The boy was diagnosed for Lyme disease after testing positive on the enzyme immunoassay (EIA) screening and IgM Western blot.

He was treated with amoxicillin. But one week later, the boy complained of ongoing fevers and worsening abdominal and joint pain.

“Exam and abdominal ultrasound confirmed splenomegaly and lymphadenopathy, but no hepatomegaly,” the authors explain.

Repeat tests indicated the boy was positive for Lyme disease (bands 28, 39, 41, 58, 66, 93 kDa.)

After 21 days of treatment with amoxicillin for Lyme disease, the boy made a complete recovery.  (Note: He did not develop a rash as seen in some Mono patients who are  treated with amoxicillin.)

These are not the only patients who develop both mono and Lyme disease. Koester and colleagues described a study in which 52 patients tested positive for Lyme disease and Mono.

Thoughts on the positive IgM western blot

Some doctors have suggested that a positive IgM Western blot for Lyme disease be dismissed as a false positive test. In the second case, the diagnosis of Lyme disease was confirmed by a positive IgM Western blot test.

Koester and colleagues urged caution in dismissing a positive IgM Western blot result, as this runs the risk of delaying treatment.

This episode addresses the following questions:

  • How did the doctors diagnose Lyme disease?
  • What is the importance of IgM and IgM in the first case?
  • What is mono?
  • How is Mono diagnosed?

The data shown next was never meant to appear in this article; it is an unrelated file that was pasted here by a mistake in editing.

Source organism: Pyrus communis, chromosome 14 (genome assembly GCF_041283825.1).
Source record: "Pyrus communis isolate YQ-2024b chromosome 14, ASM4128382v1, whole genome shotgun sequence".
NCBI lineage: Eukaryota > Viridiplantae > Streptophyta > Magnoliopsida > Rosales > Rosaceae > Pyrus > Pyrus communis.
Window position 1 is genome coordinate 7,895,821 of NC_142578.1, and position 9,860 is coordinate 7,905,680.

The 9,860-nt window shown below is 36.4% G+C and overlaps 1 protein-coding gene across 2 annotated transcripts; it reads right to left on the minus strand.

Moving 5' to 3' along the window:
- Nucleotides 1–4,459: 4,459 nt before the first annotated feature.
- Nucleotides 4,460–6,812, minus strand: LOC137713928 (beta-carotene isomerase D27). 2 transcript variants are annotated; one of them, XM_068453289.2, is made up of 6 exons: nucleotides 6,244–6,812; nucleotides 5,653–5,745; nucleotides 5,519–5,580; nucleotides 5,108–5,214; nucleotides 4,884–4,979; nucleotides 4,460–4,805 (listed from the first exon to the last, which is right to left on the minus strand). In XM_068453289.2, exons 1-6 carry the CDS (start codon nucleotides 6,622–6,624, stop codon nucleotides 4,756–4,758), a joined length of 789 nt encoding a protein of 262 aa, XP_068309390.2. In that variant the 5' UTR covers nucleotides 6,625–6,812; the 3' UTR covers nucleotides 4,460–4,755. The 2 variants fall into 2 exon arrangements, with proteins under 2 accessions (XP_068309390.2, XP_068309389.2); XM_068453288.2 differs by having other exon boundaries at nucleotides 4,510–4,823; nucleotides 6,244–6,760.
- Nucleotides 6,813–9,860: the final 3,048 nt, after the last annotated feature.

• What is the treatment for Mono?
  • What are the difference between Mono, Epstein Barr Syndrome, and Chronic Fatigue Syndrome?
  • Why is it important to test for Lyme disease and Mono?
  • What does Epstein Barr and cytomegalovirus have to do with Lyme disease?
  • Why is an IgM blood test results for Lyme disease often dismissed and why?
  • Tell me about the rash that can occur in individuals with Mono that take amoxicillin?
  • Have you seen mono and Lyme disease at the same time?


For more:

LYME SCI: Don’t assume your symptoms mean COVID. Could be Lyme disease.

April 5, 2021

By Lonnie Marcum

Early warning: Lab test can detect acute Lyme disease from a single cell

Ulceroglandular Tularemia

April 8, 2021
N Engl J Med 2021; 384:1349
DOI: 10.1056/NEJMicm2031676

List of authors.

  • Michael Buettcher, M.D.,
  • and Chiara Imbimbo, B.M.

A 5-year-old girl presented to the pediatric emergency department with a 4-week history of painful swelling on both sides of her lower abdomen. Pets that she had regular contact with included a cat and a dog. Six weeks before presentation, her parents had noticed a tick buried in her umbilicus and had removed it with tweezers. Five days later, the patient had fever, loss of appetite, fatigue, and redness around the umbilicus (Panel A). These symptoms abated after 4 days. At the time of this presentation, examination showed marked inguinal lymphadenopathy on both sides (Panel B). Treatment with oral ciprofloxacin was initiated for suspected ulceroglandular tularemia. Serologic testing supported the diagnosis; the Francisella tularensis antibody titer was 1:1280. Two weeks after the completion of treatment, there was a reduction in the lymphadenopathy. After an additional 2 weeks, the swelling had completely resolved.

For more:

According to DHS, tularemia in Wisconsin is rare, with less than one case per year since 1980.  In 2016, a tularemia alert was given for La Crosse due to the death of three infected cats.  And according to this report, while rabbits are the main source of transmission in Wisconsin, aquatic mammals (muskrat, beaver), woodticks, upland game birds: (partridge, pheasant, prairie chicken), cats, squirrels, deer-fly bites, skunks horses, sick dogs which killed rabbits, foxes, possible skunk, mink, muskrat or raccoon are also responsible.  One case was recorded from exposure to a contaminated stream.  It’s been called “Deer-fly Fever.”